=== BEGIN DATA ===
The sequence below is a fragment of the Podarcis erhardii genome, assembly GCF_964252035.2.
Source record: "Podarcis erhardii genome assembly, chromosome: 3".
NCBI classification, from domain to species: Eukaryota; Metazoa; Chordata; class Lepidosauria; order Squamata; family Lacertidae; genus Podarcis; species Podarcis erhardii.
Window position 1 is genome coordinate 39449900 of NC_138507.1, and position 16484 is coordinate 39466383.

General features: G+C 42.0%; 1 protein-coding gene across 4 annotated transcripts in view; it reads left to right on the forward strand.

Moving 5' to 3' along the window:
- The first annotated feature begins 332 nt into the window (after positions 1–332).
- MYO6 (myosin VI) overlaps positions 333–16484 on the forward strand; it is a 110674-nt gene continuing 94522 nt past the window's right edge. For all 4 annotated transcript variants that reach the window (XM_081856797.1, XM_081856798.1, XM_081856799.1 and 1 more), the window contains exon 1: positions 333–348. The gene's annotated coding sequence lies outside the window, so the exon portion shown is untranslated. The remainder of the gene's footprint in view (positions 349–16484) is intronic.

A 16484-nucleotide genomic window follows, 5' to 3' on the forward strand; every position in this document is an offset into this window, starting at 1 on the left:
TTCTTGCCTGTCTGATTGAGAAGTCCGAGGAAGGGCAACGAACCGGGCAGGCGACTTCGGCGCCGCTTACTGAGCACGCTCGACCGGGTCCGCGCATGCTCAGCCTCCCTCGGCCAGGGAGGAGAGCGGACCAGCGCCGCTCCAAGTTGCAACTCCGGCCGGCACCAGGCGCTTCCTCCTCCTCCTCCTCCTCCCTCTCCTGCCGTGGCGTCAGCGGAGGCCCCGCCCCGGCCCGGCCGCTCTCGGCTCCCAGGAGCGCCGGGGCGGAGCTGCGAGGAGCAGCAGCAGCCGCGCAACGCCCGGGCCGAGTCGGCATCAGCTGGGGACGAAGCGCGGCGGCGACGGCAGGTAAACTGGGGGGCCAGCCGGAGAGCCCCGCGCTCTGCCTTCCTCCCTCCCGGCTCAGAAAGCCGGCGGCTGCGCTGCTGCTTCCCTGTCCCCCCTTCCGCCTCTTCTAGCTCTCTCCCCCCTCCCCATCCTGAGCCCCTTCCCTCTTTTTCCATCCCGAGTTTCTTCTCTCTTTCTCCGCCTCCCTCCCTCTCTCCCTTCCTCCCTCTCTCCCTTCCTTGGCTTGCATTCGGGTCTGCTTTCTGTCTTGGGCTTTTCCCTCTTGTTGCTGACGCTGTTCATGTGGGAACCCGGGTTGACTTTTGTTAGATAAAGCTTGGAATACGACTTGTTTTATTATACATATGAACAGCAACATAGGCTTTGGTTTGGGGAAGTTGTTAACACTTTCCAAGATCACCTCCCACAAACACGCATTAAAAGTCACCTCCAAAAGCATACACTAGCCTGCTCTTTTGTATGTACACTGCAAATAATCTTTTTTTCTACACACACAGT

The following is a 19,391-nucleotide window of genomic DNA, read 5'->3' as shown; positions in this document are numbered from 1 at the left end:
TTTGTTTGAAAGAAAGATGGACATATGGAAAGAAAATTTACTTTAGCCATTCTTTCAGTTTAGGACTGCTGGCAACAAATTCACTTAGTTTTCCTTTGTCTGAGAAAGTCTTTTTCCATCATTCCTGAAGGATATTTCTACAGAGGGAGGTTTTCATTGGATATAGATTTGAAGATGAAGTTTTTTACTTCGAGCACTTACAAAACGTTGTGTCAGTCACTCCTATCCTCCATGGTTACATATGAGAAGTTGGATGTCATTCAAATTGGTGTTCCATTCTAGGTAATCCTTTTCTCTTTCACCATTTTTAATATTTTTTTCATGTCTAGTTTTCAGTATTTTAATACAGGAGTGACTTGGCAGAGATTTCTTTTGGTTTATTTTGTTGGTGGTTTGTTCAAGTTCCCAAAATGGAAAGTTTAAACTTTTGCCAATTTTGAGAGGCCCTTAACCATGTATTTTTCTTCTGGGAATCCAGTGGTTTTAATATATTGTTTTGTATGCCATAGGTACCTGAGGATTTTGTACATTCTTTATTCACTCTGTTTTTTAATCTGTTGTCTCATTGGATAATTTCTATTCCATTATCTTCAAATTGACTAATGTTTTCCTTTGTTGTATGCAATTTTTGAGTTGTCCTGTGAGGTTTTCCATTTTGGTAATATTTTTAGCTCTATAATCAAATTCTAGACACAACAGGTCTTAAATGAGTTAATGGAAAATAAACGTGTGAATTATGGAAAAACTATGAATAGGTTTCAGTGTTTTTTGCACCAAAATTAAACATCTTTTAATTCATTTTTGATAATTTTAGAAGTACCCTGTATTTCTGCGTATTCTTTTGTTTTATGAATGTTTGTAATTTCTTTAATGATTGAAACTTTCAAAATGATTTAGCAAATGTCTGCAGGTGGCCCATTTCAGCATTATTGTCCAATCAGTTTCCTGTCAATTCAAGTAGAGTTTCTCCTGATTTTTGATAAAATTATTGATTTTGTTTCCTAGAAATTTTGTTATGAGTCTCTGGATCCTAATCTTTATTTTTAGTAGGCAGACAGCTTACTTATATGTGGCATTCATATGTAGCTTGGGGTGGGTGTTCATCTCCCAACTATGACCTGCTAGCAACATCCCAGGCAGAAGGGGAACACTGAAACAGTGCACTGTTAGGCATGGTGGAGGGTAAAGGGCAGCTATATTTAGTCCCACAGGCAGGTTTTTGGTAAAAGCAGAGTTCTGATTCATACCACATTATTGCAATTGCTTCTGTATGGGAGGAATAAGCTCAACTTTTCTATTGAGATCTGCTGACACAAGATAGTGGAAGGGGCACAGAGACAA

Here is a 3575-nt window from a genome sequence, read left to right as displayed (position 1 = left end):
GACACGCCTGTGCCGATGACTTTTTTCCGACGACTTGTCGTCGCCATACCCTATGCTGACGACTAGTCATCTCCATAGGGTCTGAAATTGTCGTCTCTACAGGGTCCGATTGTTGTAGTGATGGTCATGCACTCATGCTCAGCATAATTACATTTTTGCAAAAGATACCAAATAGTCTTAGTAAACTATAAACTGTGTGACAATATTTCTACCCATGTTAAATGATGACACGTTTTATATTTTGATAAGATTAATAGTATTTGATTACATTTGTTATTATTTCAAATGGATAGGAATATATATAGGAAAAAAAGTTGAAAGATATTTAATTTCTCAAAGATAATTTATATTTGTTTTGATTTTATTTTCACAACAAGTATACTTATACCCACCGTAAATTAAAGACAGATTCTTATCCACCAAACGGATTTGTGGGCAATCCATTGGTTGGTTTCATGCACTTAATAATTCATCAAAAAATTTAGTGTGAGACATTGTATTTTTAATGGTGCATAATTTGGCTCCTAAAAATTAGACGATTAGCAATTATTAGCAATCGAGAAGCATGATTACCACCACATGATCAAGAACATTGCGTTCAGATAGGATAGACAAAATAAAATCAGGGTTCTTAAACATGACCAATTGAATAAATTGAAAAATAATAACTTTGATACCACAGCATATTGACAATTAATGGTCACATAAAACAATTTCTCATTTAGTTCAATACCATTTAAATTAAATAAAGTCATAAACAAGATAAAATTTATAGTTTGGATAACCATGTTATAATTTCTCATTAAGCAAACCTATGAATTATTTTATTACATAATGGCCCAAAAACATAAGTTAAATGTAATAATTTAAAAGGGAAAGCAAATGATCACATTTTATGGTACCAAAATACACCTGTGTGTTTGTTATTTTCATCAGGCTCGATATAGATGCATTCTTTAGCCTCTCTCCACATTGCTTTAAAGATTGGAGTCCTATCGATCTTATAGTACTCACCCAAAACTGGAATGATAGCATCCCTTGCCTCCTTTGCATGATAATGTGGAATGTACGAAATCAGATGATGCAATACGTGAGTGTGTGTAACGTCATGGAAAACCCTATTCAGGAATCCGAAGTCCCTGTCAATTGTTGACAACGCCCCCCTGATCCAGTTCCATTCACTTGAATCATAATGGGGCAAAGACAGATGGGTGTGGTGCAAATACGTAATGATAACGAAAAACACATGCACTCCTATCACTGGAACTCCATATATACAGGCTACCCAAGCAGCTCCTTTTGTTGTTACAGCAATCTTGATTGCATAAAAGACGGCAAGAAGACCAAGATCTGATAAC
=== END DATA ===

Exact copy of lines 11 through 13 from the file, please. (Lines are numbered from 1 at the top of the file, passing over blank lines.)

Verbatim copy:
The following is a 19,391-nucleotide window of genomic DNA, read 5'->3' as shown; positions in this document are numbered from 1 at the left end:
TTTGTTTGAAAGAAAGATGGACATATGGAAAGAAAATTTACTTTAGCCATTCTTTCAGTTTAGGACTGCTGGCAACAAATTCACTTAGTTTTCCTTTGTCTGAGAAAGTCTTTTTCCATCATTCCTGAAGGATATTTCTACAGAGGGAGGTTTTCATTGGATATAGATTTGAAGATGAAGTTTTTTACTTCGAGCACTTACAAAACGTTGTGTCAGTCACTCCTATCCTCCATGGTTACATATGAGAAGTTGGATGTCATTCAAATTGGTGTTCCATTCTAGGTAATCCTTTTCTCTTTCACCATTTTTAATATTTTTTTCATGTCTAGTTTTCAGTATTTTAATACAGGAGTGACTTGGCAGAGATTTCTTTTGGTTTATTTTGTTGGTGGTTTGTTCAAGTTCCCAAAATGGAAAGTTTAAACTTTTGCCAATTTTGAGAGGCCCTTAACCATGTATTTTTCTTCTGGGAATCCAGTGGTTTTAATATATTGTTTTGTATGCCATAGGTACCTGAGGATTTTGTACATTCTTTATTCACTCTGTTTTTTAATCTGTTGTCTCATTGGATAATTTCTATTCCATTATCTTCAAATTGACTAATGTTTTCCTTTGTTGTATGCAATTTTTGAGTTGTCCTGTGAGGTTTTCCATTTTGGTAATATTTTTAGCTCTATAATCAAATTCTAGACACAACAGGTCTTAAATGAGTTAATGGAAAATAAACGTGTGAATTATGGAAAAACTATGAATAGGTTTCAGTGTTTTTTGCACCAAAATTAAACATCTTTTAATTCATTTTTGATAATTTTAGAAGTACCCTGTATTTCTGCGTATTCTTTTGTTTTATGAATGTTTGTAATTTCTTTAATGATTGAAACTTTCAAAATGATTTAGCAAATGTCTGCAGGTGGCCCATTTCAGCATTATTGTCCAATCAGTTTCCTGTCAATTCAAGTAGAGTTTCTCCTGATTTTTGATAAAATTATTGATTTTGTTTCCTAGAAATTTTGTTATGAGTCTCTGGATCCTAATCTTTATTTTTAGTAGGCAGACAGCTTACTTATATGTGGCATTCATATGTAGCTTGGGGTGGGTGTTCATCTCCCAACTATGACCTGCTAGCAACATCCCAGGCAGAAGGGGAACACTGAAACAGTGCACTGTTAGGCATGGTGGAGGGTAAAGGGCAGCTATATTTAGTCCCACAGGCAGGTTTTTGGTAAAAGCAGAGTTCTGATTCATACCACATTATTGCAATTGCTTCTGTATGGGAGGAATAAGCTCAACTTTTCTATTGAGATCTGCTGACACAAGATAGTGGAAGGGGCACAGAGACAA

Here is a 3575-nt window from a genome sequence, read left to right as displayed (position 1 = left end):